October 10, 2012

The Sutherland-Innes Co. v. Weaver, Laurel, 1911



The Sutherland-Innes Co., Limited v. Weaver.


143 Ky. 827; 137 S.W. 542; 1911 Ky. LEXIS 520

May 25, 1911, Decided

PRIOR HISTORY:  [***1]  Appeal from Laurel Circuit Court. 

DISPOSITION: Judgment affirmed.

COUNSEL: SAM C. HARDIN for appellant.




 [**542]   [*827]  OPINION OF THE COURT BY JUDGE LASSING--Affirming.

In August, 1908, George F. Weaver was the owner of 4,700 staves at Fariston, on the Louisville & Nashville  [*828]  Railroad, in Laurel County, Kentucky. The Sutherland-Innes Co., Ltd., had bought and was shipping a lot of staves from the same place. Between August 24th and 26th the latter company shipped three car loads of staves from that point. Weaver charged that it had loaded his staves into these cars and shipped them out of the State. He sued for their value. The answer was a traverse. Upon a trial before a jury, under instructions not objectionable, the plaintiff recovered a verdict for $ 330.75. From the judgment predicated thereon the defendant appeals.

The proof shows that the plaintiff owned the staves claimed, that they were ricked upon the yard at Fariston in two ricks, that they were there on August 24th, and before the shipment of the three car loads by defendant, and that they were missed immediately after [***2]  this shipment. Two of the men who helped load them for defendant say that plaintiff's staves were put in these cars, while its head boss and his assistants and two other employes say they were not put into the cars. On this evidence it was proper to submit the question to the jury, and the finding of the jury on the question of ownership, conversion and value will not be disturbed.

But it is insisted for appellant that, as the pleadings charge a larceny, an unlawful taking of the staves, an action in assumpsit or for their value does not lie, but that the suit should have been for damages growing out of the tort. In Bliss on Code Pleading, section 13, Cooley on Torts, 3d Ed., 160, and Pomeroy's Code Remedies, 4th Ed., section 48, p. 74, the principle is, in varying terms, stated, that where one has been wrongfully or unlawfully deprived of his property, he may sue for the property and damages for its taking, or he may sue for its value, at his option; and the right to treat the property as if sold to the wrongdoer is universally recognized when the property has been sold by the wrongdoer and converted into money. The right of the owner to elect as to which course he will pursue in [***3]  such case was expressly recognized by this court in the case of Eversole v. Moore, 3 Bush 49. The question arose in this way. The plaintiff, Moore, sued Mrs. Eversole as administratrix of her deceased husband's estate on two promissory notes. The defendant resisted the judgment by pleading a set-off equal to the amount sued for. She charged that  [*829]  the note had been executed to one Allen Moore, and that, before the assignment to the plaintiff, without right or authority, he went to the home of her husband and unlawfully and by force took therefrom and converted to his own use certain horses, mules and hogs, worth in the aggregate more than the amount of the two notes. A demurrer was sustained to this answer and  [**543]  set-off and judgment rendered for the amount sued for. Upon appeal here the only question was the validity of this answer. In disposing of the matter the court said:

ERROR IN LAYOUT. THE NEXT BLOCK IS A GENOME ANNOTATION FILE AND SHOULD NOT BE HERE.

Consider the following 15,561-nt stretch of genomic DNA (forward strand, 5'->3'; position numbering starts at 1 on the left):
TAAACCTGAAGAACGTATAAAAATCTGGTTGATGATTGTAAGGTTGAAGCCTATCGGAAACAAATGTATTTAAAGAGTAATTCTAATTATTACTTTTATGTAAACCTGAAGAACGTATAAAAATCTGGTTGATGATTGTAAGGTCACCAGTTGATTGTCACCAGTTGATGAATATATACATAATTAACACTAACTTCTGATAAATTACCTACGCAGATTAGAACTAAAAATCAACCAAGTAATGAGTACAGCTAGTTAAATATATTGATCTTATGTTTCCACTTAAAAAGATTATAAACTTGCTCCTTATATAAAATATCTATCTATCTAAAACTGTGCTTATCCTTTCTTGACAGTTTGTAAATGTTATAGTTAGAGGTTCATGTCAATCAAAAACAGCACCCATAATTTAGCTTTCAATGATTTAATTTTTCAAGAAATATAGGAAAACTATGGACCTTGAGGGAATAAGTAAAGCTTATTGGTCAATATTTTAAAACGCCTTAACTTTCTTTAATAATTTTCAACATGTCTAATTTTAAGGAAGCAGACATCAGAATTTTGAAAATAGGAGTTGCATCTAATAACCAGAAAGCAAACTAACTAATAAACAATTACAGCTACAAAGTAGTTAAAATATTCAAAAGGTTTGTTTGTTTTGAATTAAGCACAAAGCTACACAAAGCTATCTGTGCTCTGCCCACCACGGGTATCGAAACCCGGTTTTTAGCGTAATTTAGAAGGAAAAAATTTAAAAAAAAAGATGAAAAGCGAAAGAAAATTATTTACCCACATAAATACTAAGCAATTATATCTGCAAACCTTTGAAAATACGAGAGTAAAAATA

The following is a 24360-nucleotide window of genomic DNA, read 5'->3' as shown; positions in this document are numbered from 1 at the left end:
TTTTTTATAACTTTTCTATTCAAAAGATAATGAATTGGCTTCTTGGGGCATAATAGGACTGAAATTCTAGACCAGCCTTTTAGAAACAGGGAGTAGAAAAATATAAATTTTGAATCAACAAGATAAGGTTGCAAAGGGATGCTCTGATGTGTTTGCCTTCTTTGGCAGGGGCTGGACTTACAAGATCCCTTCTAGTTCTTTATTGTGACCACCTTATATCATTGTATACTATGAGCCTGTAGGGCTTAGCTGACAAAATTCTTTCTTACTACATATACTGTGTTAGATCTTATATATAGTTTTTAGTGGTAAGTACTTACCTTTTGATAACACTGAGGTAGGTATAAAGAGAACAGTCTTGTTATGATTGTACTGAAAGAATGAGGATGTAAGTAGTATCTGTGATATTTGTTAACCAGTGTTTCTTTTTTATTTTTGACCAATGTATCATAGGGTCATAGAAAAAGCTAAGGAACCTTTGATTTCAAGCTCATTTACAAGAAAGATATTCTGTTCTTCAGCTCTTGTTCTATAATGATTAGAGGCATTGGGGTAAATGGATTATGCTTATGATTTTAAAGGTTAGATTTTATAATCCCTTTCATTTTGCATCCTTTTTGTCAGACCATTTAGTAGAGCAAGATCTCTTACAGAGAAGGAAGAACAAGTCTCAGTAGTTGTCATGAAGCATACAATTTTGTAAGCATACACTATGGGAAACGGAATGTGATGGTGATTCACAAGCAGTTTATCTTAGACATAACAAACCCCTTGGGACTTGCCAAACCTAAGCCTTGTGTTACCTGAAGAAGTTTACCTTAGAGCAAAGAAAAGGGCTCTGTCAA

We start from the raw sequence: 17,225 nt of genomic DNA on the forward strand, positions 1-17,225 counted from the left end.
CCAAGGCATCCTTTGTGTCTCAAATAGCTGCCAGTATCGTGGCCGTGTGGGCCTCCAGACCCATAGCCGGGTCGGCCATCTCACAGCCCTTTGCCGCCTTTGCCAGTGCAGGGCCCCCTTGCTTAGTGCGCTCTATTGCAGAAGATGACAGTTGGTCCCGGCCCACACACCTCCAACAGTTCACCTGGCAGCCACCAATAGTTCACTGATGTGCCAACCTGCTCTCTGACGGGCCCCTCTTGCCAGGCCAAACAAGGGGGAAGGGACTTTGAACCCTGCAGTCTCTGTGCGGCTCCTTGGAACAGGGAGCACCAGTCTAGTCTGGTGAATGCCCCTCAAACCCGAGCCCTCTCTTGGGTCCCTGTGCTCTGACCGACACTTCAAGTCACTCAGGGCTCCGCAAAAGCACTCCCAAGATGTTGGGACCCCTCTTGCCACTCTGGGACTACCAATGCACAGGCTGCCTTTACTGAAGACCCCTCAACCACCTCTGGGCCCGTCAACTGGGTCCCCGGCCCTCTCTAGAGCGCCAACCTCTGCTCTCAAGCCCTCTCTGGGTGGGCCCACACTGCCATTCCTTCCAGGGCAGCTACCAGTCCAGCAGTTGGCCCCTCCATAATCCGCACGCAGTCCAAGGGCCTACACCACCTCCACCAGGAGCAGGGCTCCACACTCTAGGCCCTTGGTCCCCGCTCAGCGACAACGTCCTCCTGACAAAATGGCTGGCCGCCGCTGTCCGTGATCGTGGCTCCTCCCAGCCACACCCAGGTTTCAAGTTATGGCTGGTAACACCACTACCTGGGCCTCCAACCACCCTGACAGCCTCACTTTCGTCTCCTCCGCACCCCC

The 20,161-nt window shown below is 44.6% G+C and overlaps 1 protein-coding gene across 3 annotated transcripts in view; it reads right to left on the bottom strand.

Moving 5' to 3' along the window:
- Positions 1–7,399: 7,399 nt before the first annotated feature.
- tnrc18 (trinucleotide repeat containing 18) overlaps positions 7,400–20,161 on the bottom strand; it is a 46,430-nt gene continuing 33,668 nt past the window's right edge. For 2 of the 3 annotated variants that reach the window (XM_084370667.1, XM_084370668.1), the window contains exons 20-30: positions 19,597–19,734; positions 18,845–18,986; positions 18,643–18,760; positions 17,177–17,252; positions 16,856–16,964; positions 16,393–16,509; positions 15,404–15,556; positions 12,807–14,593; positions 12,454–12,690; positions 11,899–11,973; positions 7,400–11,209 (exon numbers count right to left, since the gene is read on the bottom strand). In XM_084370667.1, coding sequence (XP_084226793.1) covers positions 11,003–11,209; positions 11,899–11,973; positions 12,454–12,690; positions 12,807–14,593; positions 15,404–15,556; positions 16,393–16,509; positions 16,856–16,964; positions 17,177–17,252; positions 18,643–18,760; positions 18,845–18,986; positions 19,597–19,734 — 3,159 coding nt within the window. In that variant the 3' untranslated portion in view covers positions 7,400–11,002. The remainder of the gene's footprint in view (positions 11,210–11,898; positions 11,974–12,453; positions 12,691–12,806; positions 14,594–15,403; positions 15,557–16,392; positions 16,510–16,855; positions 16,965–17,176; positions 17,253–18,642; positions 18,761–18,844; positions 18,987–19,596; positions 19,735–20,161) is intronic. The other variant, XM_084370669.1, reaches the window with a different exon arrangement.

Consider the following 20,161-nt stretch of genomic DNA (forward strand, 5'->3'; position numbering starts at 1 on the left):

"The answer, by alleging a forcible taking from the intestate's possession, imports that the property so taken was his, as his possession, alone prima facie implied.

"And although tort can not be set-off against contract, yet the trespass in this case may be waived, and, instead [***4]  of suing for indeterminate damages arising exdelicto, an action, ex contractu, might be maintained for the value of the property converted on an implied promise to pay the value of it; consequently, indebitatus assumpsit might be maintained for that value. And that which the appellant might have recovered in such as action, she may plead as a set-off in this case, as the demands of both parties arise from contract, express or implied, to pay a certain sum in money (the value of the property, not damages), which might be recovered by each in the character in which they respectively stand and plead in this action. This conclusion does not conflict in principle with any former decision of this court.

"And, though the answer shows a tortious conversion, yet its election to demand only the value of the property waived the tort and relied on implied contract, which might be enforced by indebitatus assumpsit."

This opinion is conclusive of the question under consideration. Judgment affirmed.

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